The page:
Why Children Come Back: The Tale of Peter Rabbit and Where the Wild Things Are

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Author: Melissa Gross
Editor: Tom Burns
From: Children's Literature Review(Vol. 131. )
Publisher: Gale, part of Cengage Group
Document Type: Critical essay
Length: 5,804 words

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[(essay date 2002) In the following essay, Gross argues that the protagonists' journey through a state of wildness and back in Beatrix Potter's The Tale of Peter Rabbit and Sendak's Where the Wild Things Are mirrors a child's personal journey to self-identity and socialization.]

There are many reasons why a particular book may retain its popularity over time. Certainly excellence of story, writing, and illustration are expected and, when evaluating picture books, the integration of the writing and pictures in telling the story is essential. However, beyond any technical measures of quality, appeal, that connection readers feel to a book, is essential to its longevity.

Some characters from children's literature become so strongly associated with childhood itself that exposure to a particular book at the appropriate age is seen by many as a highly desired experience, one not to be missed. Such books have something to say to children that adults and the culture at large feel they need to hear. The ability of a book to serve children in this way is worth exploring. Over the past hundred years, the views of childhood, children's literature, and the experience of being a child, have changed and yet certain messages continue to be pertinent. For instance, The Tale of Peter Rabbit,1 written in Victorian times by Beatrix Potter, continues in multiple editions and through a wide variety of spin-off products to appeal to children the world over.2 Likewise, Where the Wild Things Are, written in 1963 by Maurice Sendak, for what might seem a very different child from Potter's intended reader, meets the new millennium commodified in much the same way that Peter Rabbit has been and as avidly enjoyed by a new generation of children.3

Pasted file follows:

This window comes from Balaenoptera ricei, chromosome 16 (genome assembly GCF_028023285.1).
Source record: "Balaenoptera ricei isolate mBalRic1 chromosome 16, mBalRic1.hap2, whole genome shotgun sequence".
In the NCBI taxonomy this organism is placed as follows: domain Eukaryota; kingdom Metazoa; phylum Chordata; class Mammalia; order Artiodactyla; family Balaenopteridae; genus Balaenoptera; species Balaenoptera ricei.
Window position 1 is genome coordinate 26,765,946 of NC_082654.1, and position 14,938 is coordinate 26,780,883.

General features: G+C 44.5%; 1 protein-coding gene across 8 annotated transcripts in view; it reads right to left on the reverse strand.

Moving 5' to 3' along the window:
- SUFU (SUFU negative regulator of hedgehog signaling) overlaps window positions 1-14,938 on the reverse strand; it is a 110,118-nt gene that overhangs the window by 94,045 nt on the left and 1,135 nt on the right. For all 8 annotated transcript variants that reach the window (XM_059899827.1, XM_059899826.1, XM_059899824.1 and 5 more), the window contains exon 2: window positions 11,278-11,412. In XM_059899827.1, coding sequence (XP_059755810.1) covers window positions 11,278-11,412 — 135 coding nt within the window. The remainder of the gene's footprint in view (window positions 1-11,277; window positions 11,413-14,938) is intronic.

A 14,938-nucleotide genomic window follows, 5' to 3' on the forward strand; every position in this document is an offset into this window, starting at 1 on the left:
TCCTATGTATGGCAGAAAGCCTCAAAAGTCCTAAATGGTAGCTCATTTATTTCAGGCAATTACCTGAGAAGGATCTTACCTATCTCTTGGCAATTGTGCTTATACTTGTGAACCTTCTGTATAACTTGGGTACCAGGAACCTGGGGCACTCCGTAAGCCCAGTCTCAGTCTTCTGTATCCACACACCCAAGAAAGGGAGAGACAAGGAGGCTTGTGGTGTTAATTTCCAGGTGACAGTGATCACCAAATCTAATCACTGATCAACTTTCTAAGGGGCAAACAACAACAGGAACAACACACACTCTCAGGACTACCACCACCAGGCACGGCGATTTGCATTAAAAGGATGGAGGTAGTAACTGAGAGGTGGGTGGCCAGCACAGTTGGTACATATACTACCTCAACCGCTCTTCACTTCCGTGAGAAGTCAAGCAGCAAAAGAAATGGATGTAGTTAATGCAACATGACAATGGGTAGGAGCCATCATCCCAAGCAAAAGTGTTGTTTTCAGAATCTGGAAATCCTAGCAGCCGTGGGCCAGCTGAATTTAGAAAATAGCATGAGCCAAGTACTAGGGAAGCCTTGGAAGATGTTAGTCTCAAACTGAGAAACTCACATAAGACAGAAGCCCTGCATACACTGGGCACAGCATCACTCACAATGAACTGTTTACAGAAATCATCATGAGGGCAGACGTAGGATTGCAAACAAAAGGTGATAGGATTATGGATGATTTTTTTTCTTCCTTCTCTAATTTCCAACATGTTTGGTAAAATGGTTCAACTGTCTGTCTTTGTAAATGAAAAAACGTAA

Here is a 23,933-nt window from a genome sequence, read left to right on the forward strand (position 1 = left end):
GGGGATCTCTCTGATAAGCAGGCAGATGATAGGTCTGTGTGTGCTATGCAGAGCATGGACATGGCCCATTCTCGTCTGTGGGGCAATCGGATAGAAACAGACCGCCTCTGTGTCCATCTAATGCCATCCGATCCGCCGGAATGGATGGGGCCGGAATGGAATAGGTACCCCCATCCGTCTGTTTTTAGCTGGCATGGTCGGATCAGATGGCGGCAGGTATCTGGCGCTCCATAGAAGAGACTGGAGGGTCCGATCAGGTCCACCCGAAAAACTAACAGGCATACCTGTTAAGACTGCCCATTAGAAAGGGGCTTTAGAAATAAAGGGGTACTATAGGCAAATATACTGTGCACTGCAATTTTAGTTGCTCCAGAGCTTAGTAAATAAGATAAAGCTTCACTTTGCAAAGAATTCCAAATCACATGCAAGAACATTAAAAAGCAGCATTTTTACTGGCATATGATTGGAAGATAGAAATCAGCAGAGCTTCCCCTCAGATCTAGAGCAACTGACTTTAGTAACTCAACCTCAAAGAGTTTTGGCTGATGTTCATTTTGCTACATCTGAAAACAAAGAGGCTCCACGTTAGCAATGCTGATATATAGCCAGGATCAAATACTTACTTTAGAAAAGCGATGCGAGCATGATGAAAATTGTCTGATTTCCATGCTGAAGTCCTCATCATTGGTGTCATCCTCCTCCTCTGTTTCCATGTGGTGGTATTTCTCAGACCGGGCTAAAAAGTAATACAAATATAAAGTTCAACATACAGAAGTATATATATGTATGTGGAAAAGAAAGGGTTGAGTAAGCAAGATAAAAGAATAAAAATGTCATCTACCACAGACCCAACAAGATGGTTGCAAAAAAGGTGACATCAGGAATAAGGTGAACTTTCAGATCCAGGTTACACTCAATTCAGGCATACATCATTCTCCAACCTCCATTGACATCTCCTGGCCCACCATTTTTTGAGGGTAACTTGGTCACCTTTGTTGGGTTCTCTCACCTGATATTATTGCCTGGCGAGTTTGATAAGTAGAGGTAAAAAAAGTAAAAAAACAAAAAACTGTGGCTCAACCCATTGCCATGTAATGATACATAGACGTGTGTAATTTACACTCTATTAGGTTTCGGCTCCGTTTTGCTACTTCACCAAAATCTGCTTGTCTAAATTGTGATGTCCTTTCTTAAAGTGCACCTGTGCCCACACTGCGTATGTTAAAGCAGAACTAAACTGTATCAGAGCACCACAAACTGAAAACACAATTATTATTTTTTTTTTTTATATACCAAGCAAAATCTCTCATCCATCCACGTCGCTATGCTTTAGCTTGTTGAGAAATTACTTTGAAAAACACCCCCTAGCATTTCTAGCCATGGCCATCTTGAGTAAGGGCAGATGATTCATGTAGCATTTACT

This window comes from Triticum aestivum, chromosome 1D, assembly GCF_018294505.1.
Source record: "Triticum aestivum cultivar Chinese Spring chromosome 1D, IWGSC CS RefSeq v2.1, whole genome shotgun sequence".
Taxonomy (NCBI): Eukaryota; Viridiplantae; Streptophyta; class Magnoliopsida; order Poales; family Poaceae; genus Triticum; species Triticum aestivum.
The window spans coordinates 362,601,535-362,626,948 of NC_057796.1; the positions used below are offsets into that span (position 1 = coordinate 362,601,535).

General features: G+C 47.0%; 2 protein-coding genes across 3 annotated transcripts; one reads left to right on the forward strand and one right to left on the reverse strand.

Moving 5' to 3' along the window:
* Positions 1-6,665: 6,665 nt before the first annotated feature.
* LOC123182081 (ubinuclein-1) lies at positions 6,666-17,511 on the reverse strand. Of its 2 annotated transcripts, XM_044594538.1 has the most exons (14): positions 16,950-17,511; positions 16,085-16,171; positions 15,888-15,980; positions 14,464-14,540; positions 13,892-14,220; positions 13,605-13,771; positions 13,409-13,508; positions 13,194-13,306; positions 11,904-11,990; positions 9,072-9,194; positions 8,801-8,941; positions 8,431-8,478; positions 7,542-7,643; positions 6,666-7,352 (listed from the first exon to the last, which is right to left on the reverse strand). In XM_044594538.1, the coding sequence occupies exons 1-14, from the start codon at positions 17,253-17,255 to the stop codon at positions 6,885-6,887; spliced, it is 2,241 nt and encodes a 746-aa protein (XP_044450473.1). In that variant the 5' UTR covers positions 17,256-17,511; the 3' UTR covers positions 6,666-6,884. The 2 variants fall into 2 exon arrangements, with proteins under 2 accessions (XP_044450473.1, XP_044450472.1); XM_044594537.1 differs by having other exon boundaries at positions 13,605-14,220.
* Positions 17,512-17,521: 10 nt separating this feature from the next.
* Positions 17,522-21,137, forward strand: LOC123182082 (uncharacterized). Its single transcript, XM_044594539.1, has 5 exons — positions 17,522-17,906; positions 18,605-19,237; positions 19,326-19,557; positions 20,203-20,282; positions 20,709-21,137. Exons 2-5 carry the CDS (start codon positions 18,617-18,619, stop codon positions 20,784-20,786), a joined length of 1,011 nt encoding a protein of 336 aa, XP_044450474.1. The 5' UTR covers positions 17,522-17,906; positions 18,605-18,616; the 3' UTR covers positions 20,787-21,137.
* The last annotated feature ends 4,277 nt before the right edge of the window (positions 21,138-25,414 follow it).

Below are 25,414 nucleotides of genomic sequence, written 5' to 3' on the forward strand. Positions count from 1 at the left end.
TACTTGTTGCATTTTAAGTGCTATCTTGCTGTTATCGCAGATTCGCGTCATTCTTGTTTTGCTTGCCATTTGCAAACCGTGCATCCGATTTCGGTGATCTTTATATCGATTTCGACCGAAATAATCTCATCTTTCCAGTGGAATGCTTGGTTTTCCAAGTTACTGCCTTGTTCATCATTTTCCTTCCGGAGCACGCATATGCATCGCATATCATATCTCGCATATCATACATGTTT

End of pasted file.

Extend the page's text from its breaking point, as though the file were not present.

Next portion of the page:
What is of interest here is the strong similarity of message that these two books share and the ways in which this message is deeply reflective of issues and developmental tasks with which the child struggles. That these books are works of great literary and artistic merit is taken as a given in this essay. This exploration will look at their deep connection to the life of young children and at the adult messages they convey.

Books as Instruments of Socialization

From age to age the trappings of childhood can change, and yet growing up involves developmental phases and experiences that can supersede an individual historical era or society. One such experience that children go through is that of being socialized to understand how to behave in the society in which they are born. Early in babyhood tutelage in correct behavior, how to be one of the group, begins. While the study of children has only recently begun to interest sociologists, new interest in this group has already resulted in a fair amount of work, and several models are available to describe socialization, "the process by which children adapt to and internalize society."4 These models range in type from deterministic, those models that see the child as a force to...

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Gale Document Number: GALE|H1420080271